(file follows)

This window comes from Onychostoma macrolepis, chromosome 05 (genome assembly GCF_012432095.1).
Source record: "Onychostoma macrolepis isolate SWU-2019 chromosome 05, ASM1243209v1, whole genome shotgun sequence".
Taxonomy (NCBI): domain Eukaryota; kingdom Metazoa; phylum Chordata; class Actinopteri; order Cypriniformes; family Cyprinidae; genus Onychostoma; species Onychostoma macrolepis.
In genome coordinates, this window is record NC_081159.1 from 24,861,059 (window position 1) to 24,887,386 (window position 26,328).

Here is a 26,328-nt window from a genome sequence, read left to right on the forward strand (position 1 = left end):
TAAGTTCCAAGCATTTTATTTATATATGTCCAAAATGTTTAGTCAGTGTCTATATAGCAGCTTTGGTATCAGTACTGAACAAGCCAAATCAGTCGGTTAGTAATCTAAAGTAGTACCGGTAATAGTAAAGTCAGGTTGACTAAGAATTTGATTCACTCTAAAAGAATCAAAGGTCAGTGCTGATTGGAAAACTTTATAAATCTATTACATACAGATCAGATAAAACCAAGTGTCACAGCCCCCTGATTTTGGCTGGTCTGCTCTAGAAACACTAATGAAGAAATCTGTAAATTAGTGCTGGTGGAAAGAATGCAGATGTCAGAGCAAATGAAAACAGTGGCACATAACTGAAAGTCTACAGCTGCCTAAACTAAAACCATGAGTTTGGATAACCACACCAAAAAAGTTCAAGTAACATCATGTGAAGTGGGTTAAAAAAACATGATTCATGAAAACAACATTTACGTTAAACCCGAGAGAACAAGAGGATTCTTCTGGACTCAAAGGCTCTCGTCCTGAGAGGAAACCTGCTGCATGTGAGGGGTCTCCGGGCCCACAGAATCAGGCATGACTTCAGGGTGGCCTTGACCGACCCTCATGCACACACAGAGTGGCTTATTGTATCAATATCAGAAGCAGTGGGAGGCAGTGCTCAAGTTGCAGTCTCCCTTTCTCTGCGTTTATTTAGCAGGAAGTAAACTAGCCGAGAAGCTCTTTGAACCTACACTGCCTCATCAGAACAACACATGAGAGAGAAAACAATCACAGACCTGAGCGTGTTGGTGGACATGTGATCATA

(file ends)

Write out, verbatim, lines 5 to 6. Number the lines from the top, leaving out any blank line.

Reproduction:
Here is a 26,328-nt window from a genome sequence, read left to right on the forward strand (position 1 = left end):
TAAGTTCCAAGCATTTTATTTATATATGTCCAAAATGTTTAGTCAGTGTCTATATAGCAGCTTTGGTATCAGTACTGAACAAGCCAAATCAGTCGGTTAGTAATCTAAAGTAGTACCGGTAATAGTAAAGTCAGGTTGACTAAGAATTTGATTCACTCTAAAAGAATCAAAGGTCAGTGCTGATTGGAAAACTTTATAAATCTATTACATACAGATCAGATAAAACCAAGTGTCACAGCCCCCTGATTTTGGCTGGTCTGCTCTAGAAACACTAATGAAGAAATCTGTAAATTAGTGCTGGTGGAAAGAATGCAGATGTCAGAGCAAATGAAAACAGTGGCACATAACTGAAAGTCTACAGCTGCCTAAACTAAAACCATGAGTTTGGATAACCACACCAAAAAAGTTCAAGTAACATCATGTGAAGTGGGTTAAAAAAACATGATTCATGAAAACAACATTTACGTTAAACCCGAGAGAACAAGAGGATTCTTCTGGACTCAAAGGCTCTCGTCCTGAGAGGAAACCTGCTGCATGTGAGGGGTCTCCGGGCCCACAGAATCAGGCATGACTTCAGGGTGGCCTTGACCGACCCTCATGCACACACAGAGTGGCTTATTGTATCAATATCAGAAGCAGTGGGAGGCAGTGCTCAAGTTGCAGTCTCCCTTTCTCTGCGTTTATTTAGCAGGAAGTAAACTAGCCGAGAAGCTCTTTGAACCTACACTGCCTCATCAGAACAACACATGAGAGAGAAAACAATCACAGACCTGAGCGTGTTGGTGGACATGTGATCATA